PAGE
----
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Homework Help: Solving Possion's equation: electrostatic potential

  1. Sep 28, 2008 #1
    I have the problem and my work uploaded to this webpage. I believe I have the general idea down, but I'm just afraid that I've done a careless calculation and missed a minus sign somewhere. I feel that my results have a lot of negative signs, making the potential constantly negative. I'm not sure if this is what is expected. Any help is appreciated.

    http://sites.google.com/site/physicsinc/phy
     
  2. jcsd
  3. Sep 28, 2008 #2

    gabbagabbahey

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    You've made an error when applying the boundary conditions:

    [tex]{\varphi}_{I}(R)={\varphi}_{II}(R), \quad {\varphi}_{II}(R+d)={\varphi}_{III}(R+d)[/tex]

    You've for some reason interchanged your constants [itex]C_0[/itex] and [itex]C_1[/itex] with [itex]C_3[/itex] and [itex]C_4[/itex]; you can't do this.

    You have 4 unknown constants to solve for, so you will need 4 boundary conditions. Luckily, [itex]\varphi[/itex] isn't the only thing that is continuous; [itex]\vec{E}(r)=\vec{\nabla} \varphi[/itex] must be continuous as well. This should give you your other two boundary conditions.
     
  4. Sep 28, 2008 #3
    [tex]{\varphi}_{I}(r)=C_1^I[/tex]
    [tex]{\varphi}_{II}(r)=-\frac{4 \pi r^2 \rho }{6} + \frac{C_0^II}{r}+C_1^II[/tex]
    [tex]{\varphi}_{III}(r)=\frac{C_0^{III}}{r}[/tex]

    [tex]{\varphi}_{I}(R)=C_1^I[/tex]
    [tex]{\varphi}_{II}(R)=-\frac{4 \pi R^2 \rho }{6} + \frac{C_0^II}{R}+C_1^II[/tex]
    [tex]{\varphi}_{II}(R+d)=-\frac{4 \pi (R+d)^2 \rho}{6} + \frac{C_0^II}{R+d}+C_1^II[/tex]
    [tex]{\varphi}_{III}(R+d)=\frac{C_0^{III}}{R+d}[/tex]
    [tex]\frac{d {\varphi}_{I}{dr} |_{r=R} = 0 [/tex]
    [tex]\frac{d {\varphi}_{II}{dr} |_{r=R} = \frac{8 \pi R \rho }{6} - \frac{C_0^{II}}{R^2} [/tex]
    [tex]\frac{d {\varphi}_{II}{dr} |_{r=R+d} = \frac{8 \pi (R+d) \rho }{6} - \frac{C_0^{II}}{(R+d)^2} [/tex]
    [tex]\frac{d {\varphi}_{III}{dr} |_{r=R+d} = - \frac{C_0^{III}}{(R+d)^2} [/tex]


    We use the 4 B.C.:

    [tex]{\varphi}_{I}(R) = [tex]{\varphi}_{II}(R) [/tex]
    [tex]{\varphi}_{II}(R+d) = {\varphi}_{III}(R+d) [/tex]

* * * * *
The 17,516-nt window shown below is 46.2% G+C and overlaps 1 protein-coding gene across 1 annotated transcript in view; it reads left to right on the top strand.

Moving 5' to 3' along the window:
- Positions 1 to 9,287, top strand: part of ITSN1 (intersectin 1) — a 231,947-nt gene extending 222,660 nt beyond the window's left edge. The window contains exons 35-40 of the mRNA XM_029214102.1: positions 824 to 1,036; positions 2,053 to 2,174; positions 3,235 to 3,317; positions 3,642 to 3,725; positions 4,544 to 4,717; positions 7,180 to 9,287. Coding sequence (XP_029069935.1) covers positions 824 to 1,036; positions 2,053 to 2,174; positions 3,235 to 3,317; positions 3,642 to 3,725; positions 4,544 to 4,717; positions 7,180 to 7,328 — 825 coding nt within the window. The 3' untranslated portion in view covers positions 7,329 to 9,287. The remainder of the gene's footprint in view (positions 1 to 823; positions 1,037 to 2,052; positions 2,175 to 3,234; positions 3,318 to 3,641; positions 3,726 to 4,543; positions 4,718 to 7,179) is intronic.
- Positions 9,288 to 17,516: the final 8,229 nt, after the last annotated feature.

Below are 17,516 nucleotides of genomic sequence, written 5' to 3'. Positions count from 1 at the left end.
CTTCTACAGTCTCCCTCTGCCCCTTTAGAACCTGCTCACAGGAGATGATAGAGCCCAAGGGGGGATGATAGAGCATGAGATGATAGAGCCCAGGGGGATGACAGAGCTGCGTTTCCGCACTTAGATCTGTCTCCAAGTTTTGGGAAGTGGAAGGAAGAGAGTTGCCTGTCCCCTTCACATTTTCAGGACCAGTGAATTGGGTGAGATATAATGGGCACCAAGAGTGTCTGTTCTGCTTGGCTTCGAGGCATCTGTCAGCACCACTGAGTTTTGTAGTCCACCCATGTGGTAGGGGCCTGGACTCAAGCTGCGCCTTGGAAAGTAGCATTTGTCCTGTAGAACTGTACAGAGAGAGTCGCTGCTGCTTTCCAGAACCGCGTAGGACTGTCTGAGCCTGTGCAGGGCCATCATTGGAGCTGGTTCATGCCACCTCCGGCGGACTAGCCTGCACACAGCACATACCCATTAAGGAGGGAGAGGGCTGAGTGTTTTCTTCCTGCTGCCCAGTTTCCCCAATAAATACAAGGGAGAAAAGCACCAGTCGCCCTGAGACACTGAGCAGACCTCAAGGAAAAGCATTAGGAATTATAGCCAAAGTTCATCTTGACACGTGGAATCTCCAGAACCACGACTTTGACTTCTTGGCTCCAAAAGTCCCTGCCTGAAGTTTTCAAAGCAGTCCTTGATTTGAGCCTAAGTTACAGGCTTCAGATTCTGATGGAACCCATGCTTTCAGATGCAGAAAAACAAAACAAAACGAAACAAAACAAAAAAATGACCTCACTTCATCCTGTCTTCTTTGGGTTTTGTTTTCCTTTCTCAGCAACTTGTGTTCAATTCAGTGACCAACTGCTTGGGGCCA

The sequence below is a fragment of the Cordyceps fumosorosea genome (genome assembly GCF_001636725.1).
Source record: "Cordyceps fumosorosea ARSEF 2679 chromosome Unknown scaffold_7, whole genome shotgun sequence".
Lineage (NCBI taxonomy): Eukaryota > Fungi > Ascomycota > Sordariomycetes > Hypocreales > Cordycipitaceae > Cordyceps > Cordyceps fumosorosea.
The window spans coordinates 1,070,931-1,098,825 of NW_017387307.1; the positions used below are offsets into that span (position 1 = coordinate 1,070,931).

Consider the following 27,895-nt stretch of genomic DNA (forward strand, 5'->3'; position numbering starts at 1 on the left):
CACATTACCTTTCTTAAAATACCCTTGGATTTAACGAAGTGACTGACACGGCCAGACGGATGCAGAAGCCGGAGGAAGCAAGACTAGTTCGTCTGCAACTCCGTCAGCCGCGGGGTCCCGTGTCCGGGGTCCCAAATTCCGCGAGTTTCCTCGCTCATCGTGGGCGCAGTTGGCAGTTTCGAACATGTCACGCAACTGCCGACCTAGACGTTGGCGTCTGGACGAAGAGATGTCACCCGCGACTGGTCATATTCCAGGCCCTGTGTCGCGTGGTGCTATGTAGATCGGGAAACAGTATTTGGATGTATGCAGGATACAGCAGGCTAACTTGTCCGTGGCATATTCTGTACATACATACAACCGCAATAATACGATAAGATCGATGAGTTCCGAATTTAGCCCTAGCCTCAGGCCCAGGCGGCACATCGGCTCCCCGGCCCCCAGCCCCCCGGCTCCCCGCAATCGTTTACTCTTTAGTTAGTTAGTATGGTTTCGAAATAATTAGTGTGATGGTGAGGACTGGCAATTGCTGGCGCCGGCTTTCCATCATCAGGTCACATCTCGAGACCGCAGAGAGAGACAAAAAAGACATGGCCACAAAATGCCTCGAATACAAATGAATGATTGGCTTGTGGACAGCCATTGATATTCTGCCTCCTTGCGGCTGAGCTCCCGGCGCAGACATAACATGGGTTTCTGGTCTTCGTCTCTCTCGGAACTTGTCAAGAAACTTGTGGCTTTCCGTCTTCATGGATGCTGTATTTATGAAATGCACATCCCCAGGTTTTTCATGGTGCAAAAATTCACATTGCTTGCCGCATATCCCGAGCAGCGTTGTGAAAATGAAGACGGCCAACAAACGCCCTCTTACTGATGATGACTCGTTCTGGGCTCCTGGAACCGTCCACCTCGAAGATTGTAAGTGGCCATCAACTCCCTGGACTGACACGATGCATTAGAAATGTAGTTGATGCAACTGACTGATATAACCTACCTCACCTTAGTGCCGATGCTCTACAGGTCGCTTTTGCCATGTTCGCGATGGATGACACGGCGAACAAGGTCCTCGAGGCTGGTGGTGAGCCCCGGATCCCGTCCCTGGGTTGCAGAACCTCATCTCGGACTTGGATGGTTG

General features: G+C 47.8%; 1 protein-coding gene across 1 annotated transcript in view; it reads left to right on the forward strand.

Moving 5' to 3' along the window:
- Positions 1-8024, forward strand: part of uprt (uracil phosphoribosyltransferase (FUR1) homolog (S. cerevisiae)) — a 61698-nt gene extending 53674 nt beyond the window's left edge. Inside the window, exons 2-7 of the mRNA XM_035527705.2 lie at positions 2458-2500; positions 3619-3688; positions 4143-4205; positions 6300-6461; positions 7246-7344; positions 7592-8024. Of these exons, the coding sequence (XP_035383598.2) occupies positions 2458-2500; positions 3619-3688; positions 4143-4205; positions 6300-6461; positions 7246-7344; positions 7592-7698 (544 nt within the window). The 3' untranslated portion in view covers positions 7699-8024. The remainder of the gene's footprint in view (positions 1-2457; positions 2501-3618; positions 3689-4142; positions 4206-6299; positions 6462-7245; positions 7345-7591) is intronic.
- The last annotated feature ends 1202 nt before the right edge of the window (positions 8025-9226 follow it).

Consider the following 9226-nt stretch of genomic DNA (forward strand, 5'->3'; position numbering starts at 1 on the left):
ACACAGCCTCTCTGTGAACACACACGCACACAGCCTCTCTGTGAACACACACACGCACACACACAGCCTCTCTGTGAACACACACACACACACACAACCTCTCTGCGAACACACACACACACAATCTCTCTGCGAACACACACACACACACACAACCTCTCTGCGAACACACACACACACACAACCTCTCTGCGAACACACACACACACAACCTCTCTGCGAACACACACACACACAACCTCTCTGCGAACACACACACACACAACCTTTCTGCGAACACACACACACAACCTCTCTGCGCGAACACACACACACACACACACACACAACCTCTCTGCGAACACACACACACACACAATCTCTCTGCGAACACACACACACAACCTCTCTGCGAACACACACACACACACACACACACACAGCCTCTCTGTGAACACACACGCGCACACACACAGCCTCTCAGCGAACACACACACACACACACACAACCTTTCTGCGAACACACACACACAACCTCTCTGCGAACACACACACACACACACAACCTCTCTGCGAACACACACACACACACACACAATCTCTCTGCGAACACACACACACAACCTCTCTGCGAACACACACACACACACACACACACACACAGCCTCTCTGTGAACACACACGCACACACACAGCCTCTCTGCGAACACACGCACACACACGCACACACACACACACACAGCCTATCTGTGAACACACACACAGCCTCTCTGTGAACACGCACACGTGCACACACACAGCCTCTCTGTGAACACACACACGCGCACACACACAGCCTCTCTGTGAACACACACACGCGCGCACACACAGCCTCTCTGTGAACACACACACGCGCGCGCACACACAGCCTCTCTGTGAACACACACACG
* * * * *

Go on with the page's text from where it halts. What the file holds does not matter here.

[tex]\frac{d {\varphi}_{I}{dr} |_{r=R} = \frac{d {\varphi}_II}{dr} |_{r=R} [/tex]
    [tex] \frac{d {\varphi}_{II}{dr} |_{r=R+d} = \frac{d {\varphi}_III}{dr} |_{r=R+d} [/tex]

    I've already caught 2 minus sign errors... but this is how i'm setting up everything to solve for the 4 constants.
     
  5. Sep 28, 2008 #4

    gabbagabbahey

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    Why not write it as:

    [tex]{\varphi}_{I}(r)=C_0[/tex]


    [tex]{\varphi}_{III}(r)=\frac{C_1}{r}[/tex]

    [tex]{\varphi}_{II}(r)=-\frac{4 \pi r^2 \rho }{6} + \frac{C_2}{r}+C_3[/tex]

    to get rid of those cumbersome superscripts and make it a little easier to work with?
     
  6. Sep 28, 2008 #5

    gabbagabbahey

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    You are still missing a couple of negative signs:

    [tex]\frac{d {\varphi}_{II}}{dr} |_{r=R} = -\frac{8 \pi R \rho }{6} - \frac{C_0^{II}}{R^2}[/tex]

    [tex]\frac{d {\varphi}_{II}}{dr} |_{r=R+d} = -\frac{8 \pi (R+d) \rho }{6} - \frac{C_0^{II}}{(R+d)^2} [/tex]

    What do you get for your constants now?
     
  7. Sep 29, 2008 #6
  8. Sep 29, 2008 #7

    gabbagabbahey

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    You are missing a negative sign for C_2, which is affecting your other constants.
     
  9. Sep 29, 2008 #8
    thanks for the help, i'm confident that i do not have any more errors after solving for the e-field and checking the BC and limiting cases
     
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